Late blooming fall tomatoes and assorted squash are hunkered
down in the mini hoop house to escape the frigid weather.
The plant plugs, little tiny seedling plants, that were ordered came in from sunny CA yesterday on the Fed Ex truck. They are sitting on the back porch for right now to get conditioned to Dallas weather gradually. Today, I'll move them outside and back in tonight, doing the same tomorrow. Then Saturday, we'll put them in the greenhouse - once the freezes are past - until we can get them in the ground. The beds are ready, just need the top inch or so to drain off so we can level the rows off and plant.
In addition to what is out there now, we will be growing 3 different types of lettuces, artichokes, which are a perennial plant that harvests around May, meaning we'll have artichoke plants growing every year getting better and better, and another round of broccoli.
Plants this time of the year grow very slowly as we barely have 10 hours of actual useful sunlight a day. But they do grow. By putting in a second round of some things, we should be able to have better successive harvests and early harvests in the spring - late winter.
On the recommendation of a fellow farmer, I'm currently reading a couple of books about winter farming by Eliot Coleman who grows all year around up in Maine where it gets way below 0 degrees F in the winter. If they can do it, I know we can. We just have to keep in mind we can't make the sun shine more hours a day than it is, so there will be some slow time here until February, when the daylight hours increase sufficiently more again to spur new rapid growth. He offers some great insight on this subject and a whole list of cool veggies I'd like to try here, too, that combined with some of his techniques, should widen our offerings of winter produce of mostly greens.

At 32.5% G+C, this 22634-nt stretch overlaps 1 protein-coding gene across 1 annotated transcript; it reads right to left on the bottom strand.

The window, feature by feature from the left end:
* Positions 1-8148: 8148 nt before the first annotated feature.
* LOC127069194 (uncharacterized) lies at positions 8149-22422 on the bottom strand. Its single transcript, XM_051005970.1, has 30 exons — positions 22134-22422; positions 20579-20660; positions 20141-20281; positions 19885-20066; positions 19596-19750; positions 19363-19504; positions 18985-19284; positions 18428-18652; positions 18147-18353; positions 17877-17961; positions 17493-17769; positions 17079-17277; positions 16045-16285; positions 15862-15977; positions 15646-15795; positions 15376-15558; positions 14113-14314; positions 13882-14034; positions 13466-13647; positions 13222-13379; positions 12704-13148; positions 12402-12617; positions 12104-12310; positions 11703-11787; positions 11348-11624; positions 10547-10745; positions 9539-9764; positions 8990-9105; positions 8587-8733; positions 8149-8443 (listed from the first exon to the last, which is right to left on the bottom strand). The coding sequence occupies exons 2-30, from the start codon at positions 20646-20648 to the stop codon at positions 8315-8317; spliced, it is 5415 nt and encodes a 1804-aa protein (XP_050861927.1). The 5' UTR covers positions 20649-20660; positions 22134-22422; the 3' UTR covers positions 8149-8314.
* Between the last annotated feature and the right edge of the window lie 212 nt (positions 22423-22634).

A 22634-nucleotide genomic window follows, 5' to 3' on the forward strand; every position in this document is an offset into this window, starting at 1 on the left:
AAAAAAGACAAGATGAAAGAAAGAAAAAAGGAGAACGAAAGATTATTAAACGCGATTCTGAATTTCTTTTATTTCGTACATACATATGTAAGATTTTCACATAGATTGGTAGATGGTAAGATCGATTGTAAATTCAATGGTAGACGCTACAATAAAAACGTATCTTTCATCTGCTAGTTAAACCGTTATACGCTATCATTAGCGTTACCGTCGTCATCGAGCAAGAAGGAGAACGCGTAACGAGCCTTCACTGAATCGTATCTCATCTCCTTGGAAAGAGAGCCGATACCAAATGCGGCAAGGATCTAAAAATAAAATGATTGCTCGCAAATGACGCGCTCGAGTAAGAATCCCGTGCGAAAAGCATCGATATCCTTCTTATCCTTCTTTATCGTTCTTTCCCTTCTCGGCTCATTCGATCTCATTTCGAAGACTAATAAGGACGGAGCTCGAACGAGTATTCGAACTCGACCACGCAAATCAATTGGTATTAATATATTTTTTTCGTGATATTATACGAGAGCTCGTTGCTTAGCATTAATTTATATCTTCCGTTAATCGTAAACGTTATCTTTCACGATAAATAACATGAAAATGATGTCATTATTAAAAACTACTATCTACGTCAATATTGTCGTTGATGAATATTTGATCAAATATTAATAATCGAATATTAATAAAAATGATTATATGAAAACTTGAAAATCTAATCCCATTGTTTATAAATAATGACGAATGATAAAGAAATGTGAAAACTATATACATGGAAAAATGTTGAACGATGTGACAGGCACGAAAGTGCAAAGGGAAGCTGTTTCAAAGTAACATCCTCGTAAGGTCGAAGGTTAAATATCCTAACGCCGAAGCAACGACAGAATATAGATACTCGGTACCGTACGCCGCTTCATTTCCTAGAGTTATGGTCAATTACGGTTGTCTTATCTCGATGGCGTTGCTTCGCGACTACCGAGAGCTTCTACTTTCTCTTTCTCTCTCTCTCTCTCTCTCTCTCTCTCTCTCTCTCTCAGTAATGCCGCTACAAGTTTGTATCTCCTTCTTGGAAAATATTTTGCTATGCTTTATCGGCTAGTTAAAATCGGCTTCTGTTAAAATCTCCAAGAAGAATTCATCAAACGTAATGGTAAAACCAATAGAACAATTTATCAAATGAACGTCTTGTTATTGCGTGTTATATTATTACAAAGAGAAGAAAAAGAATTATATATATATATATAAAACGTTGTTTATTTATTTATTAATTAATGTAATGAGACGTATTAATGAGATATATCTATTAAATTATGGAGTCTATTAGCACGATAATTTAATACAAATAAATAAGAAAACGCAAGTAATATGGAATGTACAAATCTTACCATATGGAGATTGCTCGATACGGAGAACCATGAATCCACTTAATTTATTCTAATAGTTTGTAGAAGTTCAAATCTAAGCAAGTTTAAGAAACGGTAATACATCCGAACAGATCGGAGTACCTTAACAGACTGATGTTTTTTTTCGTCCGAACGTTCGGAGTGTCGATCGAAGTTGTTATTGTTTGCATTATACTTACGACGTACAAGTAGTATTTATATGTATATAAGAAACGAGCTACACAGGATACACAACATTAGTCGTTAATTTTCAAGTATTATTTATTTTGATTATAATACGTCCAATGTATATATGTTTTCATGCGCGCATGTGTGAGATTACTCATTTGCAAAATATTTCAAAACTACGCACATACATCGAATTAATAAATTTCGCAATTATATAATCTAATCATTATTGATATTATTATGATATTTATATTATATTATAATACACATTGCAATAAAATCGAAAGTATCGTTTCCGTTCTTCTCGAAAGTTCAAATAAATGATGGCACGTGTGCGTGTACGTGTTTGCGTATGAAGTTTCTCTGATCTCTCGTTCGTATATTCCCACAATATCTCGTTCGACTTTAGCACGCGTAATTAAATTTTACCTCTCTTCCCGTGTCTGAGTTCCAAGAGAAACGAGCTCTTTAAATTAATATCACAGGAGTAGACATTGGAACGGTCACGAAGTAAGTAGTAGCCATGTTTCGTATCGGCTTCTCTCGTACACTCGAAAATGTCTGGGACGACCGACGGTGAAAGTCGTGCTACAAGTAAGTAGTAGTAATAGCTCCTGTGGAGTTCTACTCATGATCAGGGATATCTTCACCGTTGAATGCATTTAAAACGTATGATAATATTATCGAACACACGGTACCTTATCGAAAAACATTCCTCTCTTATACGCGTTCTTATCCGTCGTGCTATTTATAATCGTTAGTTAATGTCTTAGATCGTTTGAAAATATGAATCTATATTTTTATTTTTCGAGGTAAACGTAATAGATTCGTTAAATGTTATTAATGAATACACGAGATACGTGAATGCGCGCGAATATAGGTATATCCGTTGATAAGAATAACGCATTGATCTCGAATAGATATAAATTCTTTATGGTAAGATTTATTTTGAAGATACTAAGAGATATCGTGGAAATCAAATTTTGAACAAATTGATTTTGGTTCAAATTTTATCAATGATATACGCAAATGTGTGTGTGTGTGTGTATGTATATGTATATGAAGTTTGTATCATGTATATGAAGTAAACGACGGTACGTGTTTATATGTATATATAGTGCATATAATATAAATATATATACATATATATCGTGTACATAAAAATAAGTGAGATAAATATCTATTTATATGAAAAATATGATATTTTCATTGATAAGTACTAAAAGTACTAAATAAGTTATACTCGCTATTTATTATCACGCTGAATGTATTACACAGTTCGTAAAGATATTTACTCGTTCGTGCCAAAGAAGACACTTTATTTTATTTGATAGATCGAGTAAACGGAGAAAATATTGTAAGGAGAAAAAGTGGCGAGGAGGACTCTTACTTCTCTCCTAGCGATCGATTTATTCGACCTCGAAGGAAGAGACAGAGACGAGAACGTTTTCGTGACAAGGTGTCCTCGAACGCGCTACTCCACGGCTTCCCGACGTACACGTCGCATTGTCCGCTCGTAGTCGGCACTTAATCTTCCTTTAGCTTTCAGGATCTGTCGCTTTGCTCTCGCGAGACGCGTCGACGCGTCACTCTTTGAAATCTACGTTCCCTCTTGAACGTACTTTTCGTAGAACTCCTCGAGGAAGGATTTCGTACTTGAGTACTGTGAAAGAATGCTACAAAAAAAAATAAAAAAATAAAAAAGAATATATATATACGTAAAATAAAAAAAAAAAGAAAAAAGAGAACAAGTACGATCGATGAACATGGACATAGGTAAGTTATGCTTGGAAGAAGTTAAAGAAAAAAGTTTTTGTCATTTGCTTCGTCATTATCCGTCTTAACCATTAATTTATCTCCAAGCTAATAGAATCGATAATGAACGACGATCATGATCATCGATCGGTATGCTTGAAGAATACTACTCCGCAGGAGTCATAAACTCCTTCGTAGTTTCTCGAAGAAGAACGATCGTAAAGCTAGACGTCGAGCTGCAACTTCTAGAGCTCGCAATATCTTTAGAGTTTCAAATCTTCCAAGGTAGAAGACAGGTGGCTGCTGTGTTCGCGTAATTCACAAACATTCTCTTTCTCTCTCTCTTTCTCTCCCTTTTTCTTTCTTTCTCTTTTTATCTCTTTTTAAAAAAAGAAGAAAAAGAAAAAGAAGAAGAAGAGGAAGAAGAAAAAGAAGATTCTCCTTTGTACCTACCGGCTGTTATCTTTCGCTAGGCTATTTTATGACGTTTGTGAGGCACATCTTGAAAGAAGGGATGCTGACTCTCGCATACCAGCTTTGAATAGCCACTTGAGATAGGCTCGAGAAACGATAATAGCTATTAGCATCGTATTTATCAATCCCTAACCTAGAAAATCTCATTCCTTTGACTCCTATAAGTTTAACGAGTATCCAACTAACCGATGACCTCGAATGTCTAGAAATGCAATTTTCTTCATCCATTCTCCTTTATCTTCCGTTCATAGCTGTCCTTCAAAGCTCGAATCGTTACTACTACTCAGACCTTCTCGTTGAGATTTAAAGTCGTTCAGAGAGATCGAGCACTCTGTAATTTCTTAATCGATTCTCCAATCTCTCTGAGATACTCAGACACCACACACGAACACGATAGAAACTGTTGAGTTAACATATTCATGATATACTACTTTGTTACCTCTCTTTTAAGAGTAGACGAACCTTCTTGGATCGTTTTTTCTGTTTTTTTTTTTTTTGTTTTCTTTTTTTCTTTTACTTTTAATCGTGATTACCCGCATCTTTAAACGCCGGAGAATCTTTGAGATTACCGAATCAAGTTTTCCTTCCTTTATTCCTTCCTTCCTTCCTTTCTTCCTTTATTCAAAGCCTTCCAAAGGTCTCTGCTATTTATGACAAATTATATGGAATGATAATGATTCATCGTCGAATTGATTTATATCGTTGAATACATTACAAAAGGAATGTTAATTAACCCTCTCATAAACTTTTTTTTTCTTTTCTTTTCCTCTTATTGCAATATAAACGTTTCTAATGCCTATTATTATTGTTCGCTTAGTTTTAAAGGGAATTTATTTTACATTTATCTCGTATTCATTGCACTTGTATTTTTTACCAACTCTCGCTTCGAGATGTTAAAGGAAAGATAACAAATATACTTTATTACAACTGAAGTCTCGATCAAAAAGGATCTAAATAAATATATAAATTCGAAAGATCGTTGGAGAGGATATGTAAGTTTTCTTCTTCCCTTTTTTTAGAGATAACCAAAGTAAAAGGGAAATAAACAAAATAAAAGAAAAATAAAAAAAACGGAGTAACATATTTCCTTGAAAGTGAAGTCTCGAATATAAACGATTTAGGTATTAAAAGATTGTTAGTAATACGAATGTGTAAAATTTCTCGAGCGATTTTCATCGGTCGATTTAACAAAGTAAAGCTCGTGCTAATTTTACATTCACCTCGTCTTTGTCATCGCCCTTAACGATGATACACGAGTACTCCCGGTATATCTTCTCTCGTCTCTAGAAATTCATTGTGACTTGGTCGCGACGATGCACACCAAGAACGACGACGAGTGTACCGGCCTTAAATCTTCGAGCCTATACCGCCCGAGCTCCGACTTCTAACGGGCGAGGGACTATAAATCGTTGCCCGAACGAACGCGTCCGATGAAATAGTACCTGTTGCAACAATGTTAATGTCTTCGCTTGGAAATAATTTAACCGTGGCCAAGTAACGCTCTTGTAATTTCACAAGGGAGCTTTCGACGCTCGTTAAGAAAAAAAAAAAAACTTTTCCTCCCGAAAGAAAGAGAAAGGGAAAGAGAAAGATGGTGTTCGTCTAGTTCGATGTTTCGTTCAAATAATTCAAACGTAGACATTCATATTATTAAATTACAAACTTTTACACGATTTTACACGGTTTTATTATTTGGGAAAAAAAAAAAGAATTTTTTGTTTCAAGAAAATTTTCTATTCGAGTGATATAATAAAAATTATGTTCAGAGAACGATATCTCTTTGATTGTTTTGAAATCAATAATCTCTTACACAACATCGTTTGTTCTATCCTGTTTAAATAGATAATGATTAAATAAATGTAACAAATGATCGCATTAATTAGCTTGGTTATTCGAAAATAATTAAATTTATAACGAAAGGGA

The crops we got in before the days shortened are looking good. The Pak Choi and Mesculin mix is covered up just because I didn't want to risk it if we got sleet or whatever they don't predict. It won't kill the plants, but it can make them look sorry and get soggy as they thaw back out. Ever eat frozen lettuce? Ick. Saturday, we'll uncover them and give them a shower with fish and seaweed and let them soak up some sunshine.
IF you happen to be one of those folks who rakes up your leaves up into bags and drags them to the curb - AND you don't use any chemical fertilizers or herbicides on your lawn, you can bring those leaves over to the farm. We will put them in our compost piles. (I would rather try to encourage you to mow them and leave them on your own lawn as a free fertilizer and cover/protection for it, but if you do rake, we'll take them and help keep them out of the dump.)
So that is the farm report from the weather bunny for the day. Tomorrow and Saturday are the real tests for our hoophouse'd tomatoes. I'll take some pics and open it up and see what's what in there later today, but I think they are all nice and toasty in there. Well, relative to being outside they are toasty. :)
Snowflakes made a brief appearance at Eden's Wednesday
morning, accompanied by another inch of rain.
Don't forget, this weekend is a meet and greet at 12:30 after market day. New potential CSA supporters are coming to see the farm, meet me and they'd love to hear your story about why you help support Eden's Garden and eat local, organic (clean) food.
Eat Your Food - Naturally!